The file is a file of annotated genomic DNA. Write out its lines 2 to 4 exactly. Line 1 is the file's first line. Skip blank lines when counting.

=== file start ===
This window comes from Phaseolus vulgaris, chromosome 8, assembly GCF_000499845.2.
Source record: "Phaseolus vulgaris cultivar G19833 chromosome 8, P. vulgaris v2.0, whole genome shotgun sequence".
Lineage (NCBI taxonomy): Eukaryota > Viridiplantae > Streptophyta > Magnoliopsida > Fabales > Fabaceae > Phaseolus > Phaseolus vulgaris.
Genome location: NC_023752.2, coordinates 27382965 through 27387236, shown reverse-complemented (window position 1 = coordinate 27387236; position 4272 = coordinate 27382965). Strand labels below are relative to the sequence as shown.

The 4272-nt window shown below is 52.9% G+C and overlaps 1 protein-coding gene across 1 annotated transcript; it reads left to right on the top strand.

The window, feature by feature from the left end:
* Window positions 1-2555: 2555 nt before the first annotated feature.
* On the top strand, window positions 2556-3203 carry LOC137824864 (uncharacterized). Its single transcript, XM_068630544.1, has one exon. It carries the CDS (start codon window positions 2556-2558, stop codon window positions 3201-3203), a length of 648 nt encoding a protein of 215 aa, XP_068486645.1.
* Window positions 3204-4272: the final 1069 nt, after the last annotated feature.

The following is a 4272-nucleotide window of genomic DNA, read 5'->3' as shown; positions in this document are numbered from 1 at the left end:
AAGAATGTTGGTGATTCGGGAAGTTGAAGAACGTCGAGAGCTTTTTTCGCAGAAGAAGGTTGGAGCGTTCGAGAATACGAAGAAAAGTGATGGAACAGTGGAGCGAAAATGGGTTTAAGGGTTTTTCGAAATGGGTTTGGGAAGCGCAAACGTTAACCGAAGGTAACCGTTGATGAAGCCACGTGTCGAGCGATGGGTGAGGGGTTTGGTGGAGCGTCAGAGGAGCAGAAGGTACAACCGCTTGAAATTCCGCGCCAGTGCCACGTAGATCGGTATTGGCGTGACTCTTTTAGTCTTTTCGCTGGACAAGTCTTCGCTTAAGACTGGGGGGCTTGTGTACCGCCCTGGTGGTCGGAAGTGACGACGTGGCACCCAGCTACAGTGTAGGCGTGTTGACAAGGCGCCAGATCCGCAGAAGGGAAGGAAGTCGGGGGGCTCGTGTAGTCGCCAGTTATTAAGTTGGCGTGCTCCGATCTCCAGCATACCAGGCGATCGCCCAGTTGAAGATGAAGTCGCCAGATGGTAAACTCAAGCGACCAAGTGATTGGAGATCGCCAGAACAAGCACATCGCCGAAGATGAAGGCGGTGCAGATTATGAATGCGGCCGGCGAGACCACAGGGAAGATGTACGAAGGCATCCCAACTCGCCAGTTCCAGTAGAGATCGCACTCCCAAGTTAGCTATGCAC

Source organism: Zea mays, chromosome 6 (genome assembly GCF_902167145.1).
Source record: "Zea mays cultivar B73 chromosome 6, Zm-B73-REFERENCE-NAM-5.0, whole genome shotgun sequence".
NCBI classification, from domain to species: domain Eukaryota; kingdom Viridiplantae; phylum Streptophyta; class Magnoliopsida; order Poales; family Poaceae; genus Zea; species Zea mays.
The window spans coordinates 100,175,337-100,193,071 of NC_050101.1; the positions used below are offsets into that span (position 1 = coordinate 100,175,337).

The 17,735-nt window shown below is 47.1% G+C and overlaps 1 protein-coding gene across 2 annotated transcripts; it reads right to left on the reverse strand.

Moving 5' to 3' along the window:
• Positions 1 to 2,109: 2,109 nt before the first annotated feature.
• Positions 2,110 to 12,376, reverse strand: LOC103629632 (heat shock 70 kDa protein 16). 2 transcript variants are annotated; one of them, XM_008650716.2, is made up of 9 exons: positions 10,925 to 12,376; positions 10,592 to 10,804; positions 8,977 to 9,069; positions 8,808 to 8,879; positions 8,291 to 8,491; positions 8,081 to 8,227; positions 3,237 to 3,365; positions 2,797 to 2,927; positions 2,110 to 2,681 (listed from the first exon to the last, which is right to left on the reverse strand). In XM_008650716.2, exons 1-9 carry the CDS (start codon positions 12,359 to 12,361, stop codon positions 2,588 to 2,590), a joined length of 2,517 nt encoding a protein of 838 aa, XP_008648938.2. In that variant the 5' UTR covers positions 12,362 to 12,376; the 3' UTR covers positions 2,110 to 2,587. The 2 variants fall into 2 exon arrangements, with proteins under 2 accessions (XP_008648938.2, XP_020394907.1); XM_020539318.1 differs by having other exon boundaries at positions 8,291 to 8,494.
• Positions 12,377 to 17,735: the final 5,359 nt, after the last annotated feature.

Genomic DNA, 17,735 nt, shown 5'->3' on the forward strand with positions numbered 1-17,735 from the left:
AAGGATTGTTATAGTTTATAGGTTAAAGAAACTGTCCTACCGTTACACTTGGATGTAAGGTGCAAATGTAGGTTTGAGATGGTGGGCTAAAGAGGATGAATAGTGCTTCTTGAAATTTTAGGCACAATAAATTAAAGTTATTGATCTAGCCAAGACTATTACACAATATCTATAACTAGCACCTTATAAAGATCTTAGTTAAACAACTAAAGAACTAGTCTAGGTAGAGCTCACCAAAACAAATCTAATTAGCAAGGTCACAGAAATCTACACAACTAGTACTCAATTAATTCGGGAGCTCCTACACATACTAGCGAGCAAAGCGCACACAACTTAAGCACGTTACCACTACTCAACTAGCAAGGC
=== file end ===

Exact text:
Source record: "Phaseolus vulgaris cultivar G19833 chromosome 8, P. vulgaris v2.0, whole genome shotgun sequence".
Lineage (NCBI taxonomy): Eukaryota > Viridiplantae > Streptophyta > Magnoliopsida > Fabales > Fabaceae > Phaseolus > Phaseolus vulgaris.
Genome location: NC_023752.2, coordinates 27382965 through 27387236, shown reverse-complemented (window position 1 = coordinate 27387236; position 4272 = coordinate 27382965). Strand labels below are relative to the sequence as shown.